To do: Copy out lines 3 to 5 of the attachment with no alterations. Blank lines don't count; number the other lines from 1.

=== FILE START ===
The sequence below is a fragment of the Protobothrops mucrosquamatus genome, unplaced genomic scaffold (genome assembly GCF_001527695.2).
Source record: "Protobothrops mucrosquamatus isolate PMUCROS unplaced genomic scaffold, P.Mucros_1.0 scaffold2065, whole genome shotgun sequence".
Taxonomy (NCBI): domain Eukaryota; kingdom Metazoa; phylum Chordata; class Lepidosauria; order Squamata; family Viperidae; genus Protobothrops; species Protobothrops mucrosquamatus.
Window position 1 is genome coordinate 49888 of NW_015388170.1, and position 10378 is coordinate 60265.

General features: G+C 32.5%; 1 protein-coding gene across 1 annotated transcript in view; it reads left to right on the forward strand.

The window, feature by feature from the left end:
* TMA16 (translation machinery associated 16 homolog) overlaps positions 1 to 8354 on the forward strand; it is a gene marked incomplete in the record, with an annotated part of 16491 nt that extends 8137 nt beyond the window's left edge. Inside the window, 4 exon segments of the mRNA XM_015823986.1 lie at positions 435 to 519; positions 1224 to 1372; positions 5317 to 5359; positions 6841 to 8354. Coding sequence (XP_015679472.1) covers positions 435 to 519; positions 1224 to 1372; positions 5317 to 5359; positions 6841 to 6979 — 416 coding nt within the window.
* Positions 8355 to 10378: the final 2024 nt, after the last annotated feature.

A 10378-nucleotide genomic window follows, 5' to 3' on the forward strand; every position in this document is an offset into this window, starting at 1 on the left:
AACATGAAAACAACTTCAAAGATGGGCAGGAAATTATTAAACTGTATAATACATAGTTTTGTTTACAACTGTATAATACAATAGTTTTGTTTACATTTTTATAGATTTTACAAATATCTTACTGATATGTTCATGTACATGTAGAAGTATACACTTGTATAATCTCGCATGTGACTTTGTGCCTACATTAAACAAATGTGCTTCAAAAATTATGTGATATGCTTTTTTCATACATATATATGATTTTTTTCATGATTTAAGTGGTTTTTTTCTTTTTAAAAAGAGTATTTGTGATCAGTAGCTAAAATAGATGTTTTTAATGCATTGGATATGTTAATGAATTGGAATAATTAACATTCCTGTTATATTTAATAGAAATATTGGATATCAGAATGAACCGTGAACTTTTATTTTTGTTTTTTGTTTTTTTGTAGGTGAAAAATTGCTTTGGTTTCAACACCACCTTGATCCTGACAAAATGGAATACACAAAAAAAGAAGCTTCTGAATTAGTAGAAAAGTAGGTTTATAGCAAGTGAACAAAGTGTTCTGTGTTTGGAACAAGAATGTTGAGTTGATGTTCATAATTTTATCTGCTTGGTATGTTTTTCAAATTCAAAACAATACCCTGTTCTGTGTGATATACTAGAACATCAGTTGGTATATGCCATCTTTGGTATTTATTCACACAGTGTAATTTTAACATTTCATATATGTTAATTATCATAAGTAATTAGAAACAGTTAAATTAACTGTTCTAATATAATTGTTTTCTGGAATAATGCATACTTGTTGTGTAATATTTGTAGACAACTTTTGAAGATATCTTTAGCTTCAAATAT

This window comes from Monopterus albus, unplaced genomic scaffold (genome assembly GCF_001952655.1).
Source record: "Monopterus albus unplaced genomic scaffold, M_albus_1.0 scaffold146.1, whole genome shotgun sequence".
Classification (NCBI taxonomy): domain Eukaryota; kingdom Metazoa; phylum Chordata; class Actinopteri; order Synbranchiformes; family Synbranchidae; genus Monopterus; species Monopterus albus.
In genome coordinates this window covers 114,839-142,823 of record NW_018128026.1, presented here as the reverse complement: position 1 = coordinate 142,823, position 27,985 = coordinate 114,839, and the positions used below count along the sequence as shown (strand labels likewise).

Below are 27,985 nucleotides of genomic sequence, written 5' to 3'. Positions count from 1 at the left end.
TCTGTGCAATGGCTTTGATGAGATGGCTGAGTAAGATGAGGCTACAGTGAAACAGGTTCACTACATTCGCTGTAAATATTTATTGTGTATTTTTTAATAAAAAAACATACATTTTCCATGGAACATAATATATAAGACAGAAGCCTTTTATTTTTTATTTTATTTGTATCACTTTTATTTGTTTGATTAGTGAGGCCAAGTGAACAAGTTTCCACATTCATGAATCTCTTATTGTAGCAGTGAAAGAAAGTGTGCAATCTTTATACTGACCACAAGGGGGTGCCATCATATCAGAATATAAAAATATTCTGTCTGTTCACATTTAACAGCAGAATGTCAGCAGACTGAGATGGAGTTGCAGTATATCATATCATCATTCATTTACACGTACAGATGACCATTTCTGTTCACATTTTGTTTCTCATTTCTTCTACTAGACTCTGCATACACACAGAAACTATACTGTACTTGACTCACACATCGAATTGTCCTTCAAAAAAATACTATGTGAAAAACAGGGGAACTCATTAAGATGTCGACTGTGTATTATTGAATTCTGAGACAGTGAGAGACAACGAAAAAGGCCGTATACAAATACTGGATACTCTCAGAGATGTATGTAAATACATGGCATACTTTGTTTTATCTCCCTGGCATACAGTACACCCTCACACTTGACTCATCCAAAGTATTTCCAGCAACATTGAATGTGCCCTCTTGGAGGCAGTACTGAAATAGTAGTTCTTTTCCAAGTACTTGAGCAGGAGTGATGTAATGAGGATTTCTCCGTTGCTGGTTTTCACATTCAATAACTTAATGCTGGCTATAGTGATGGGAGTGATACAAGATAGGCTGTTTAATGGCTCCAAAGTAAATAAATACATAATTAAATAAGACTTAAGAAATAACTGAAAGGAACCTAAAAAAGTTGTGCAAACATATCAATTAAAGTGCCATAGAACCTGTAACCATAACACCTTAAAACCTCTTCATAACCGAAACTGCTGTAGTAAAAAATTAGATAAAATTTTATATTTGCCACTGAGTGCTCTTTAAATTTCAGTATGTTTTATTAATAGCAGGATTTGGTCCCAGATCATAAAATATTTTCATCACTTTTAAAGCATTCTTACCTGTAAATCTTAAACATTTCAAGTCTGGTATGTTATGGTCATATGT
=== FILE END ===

Taxonomy (NCBI): domain Eukaryota; kingdom Metazoa; phylum Chordata; class Lepidosauria; order Squamata; family Viperidae; genus Protobothrops; species Protobothrops mucrosquamatus.
Window position 1 is genome coordinate 49888 of NW_015388170.1, and position 10378 is coordinate 60265.

General features: G+C 32.5%; 1 protein-coding gene across 1 annotated transcript in view; it reads left to right on the forward strand.